Since Matlab is automatically multithreaded and, by default, it generates as many matlabWorkers as it is allowed to, it is always safe to explicitly set the maximum number of computational threads to one by adding the following line 


at the beginning of the .m file or starting matlab with the option -singleCompThread as shown in the following example submission script.

#PBS -q normal
#PBS -l ncpus=1
#PBS -l walltime=00:02:00
#PBS -l mem=250MB
#PBS -l storage=scratch/ab01+gdata/ab01
#PBS -l software=matlab_<institution>
#PBS -l wd

module load matlab/R2016a
matlab -nosplash -nojvm -singleCompThread < mfile.m > $PBS_JOBID.log

License requirements

NCI has a Hosting Provider Agreement with MathWorks that allows for us to install MATLAB on our systems and have users provide their own licence to access it. In particular, if your institution has a licence for MATLAB that you can use on the computer in your office then it will most likely be possible to use it on NCI systems.

There are two methods for providing your licence details to MATLAB on the NCI, and which to use depends on how your plan on running your jobs.

  1. If you want to use MATLAB in a non-interactive fashion, you will need to checkout a licence directly from your institution’s licence servers or checkout a license belongs to your institution but hosted by NCI's license server. As of 19 July 2017, there are 11 institutions have setup their configurations with NCI. Please see which software group you need to join in the table below before running Matlab on Raijin. If it’s not already set up, we will ask you to contact your licence administrator to ask them to provide us with the details of their licence server (but note that not all institutions allow this).

    Institutionsoftware group
    The Australian National Universitymatlab_anu
    University of Canberramatlab_canberra
    The University of Newcastlematlab_newcastle
    Deakin Universitymatlab_deakin
    Latrobe Universitymatlab_latrobe
    Macquarie Universitymatlab_mq
    The University of Melbournematlab_melbourne
    Monash Universitymatlab_monash
    Royal Melbourne Institute of Technologymatlab_rmit
    The University of New South Walesmatlab_unsw
    The University of Wollongongmatlab_wollongong
    Western Sydney Universitymatlab_wsu

  2. If you only plan on using MATLAB interactively with the GUI (e.g. in an interactive batch job submitted with qsub -I -X or in the virtual desktop environment) then you can use the MathWorks-hosted, online checkout mechanism. This is the MathWorks-preferred solution, however your licence will need to be configured as a Login Named User (LNU) licence. Using this method, MATLAB will prompt you for your MathWorks account credentials on startup (this prompt is an X-windows dialog box, which is why it can only be used interactively). If you are using your institution’s licence, contact your licence administrator first to ensure that LNU is enabled on the licence. If you are using your own licence, you can enable LNU by logging into your MathWorks account via your browser. To allow Raijin's compute nodes to contact MathWorks' servers, you need to run the first time you use each version of MATLAB.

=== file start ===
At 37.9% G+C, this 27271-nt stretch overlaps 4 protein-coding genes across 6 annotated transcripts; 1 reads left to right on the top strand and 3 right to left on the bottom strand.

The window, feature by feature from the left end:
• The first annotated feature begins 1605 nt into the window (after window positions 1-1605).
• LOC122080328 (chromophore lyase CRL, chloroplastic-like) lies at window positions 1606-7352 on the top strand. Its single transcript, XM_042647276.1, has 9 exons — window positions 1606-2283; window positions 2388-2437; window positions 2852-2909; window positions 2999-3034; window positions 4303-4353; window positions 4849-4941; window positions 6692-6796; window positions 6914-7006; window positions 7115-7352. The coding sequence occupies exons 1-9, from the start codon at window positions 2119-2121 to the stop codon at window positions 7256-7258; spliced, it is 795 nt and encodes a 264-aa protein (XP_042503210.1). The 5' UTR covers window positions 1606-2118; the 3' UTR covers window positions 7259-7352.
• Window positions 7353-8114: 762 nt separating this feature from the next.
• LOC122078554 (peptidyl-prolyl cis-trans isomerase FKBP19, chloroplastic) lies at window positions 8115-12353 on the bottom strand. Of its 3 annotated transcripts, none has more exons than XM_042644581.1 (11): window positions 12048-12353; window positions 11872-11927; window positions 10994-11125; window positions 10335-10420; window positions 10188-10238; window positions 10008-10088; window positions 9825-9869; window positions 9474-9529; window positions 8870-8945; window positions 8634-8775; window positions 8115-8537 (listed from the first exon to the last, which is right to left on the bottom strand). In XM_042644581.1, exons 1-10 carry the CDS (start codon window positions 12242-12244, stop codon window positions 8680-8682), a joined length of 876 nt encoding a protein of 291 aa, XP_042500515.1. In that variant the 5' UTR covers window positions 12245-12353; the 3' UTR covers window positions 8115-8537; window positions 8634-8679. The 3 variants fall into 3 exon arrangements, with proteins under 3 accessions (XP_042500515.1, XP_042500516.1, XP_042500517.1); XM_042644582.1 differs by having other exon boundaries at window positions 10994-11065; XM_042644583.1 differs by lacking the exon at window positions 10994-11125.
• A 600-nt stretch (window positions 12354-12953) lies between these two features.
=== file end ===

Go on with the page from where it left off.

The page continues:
If MATLAB asks you to activate the installation after entering your MathWorks credentials, it means that either your MathWorks account hasn’t been properly associated with your licence or the licence isn’t LNU-enabled. Do not activate your licence on Raijin as this will lock that licence to that particular node (and so probably won’t work next time your login since you’ll almost certainly be on a different node).

Additional Notes

Interactive access to Matlab 

If you are using ssh to connect then you may consider unencrypting the X windows packets. See our ssh web page for more details on setting the DISPLAY environment variable to speed up the interactive graphics response.

MATLAB starts up faster if you use the -nodesktop option and also after closing unnecessary windows on the desktop e.g. the help window, exiting and restarting. 

There are also occasional problems with using OpenGL for rendering. If you get error or warning messages relating to and slow rendering of complicated figures you might like to try changing the method of rendering as follows. Do 
set (gcf,'Renderer','Zbuffer') before drawing any figures to change to Zbuffering.

Windows users using VNC to access the APAC machines have found that settting 16 bit graphics rather than 24 bit graphics improves performance. 

Further hints for solutions to performance problems can be gained by searching for references from

MATLAB Compiler 

Due to how the various institutional licences are configured on Raijin, the MATLAB compiler (mcc) is currently unable to locate them – and thus cannot be used on Raijin. If you wish to pre-compile your MATLAB using mcc, we recommend you do so on your own machine and copy the resulting binary to Raijin. You will need to build it on a CentOS 6 machine to maximise compatibility. If you don't have access to CentOS 6 machine other than Raijin, consider launching a VM in Nectar and installed mcc there yourself.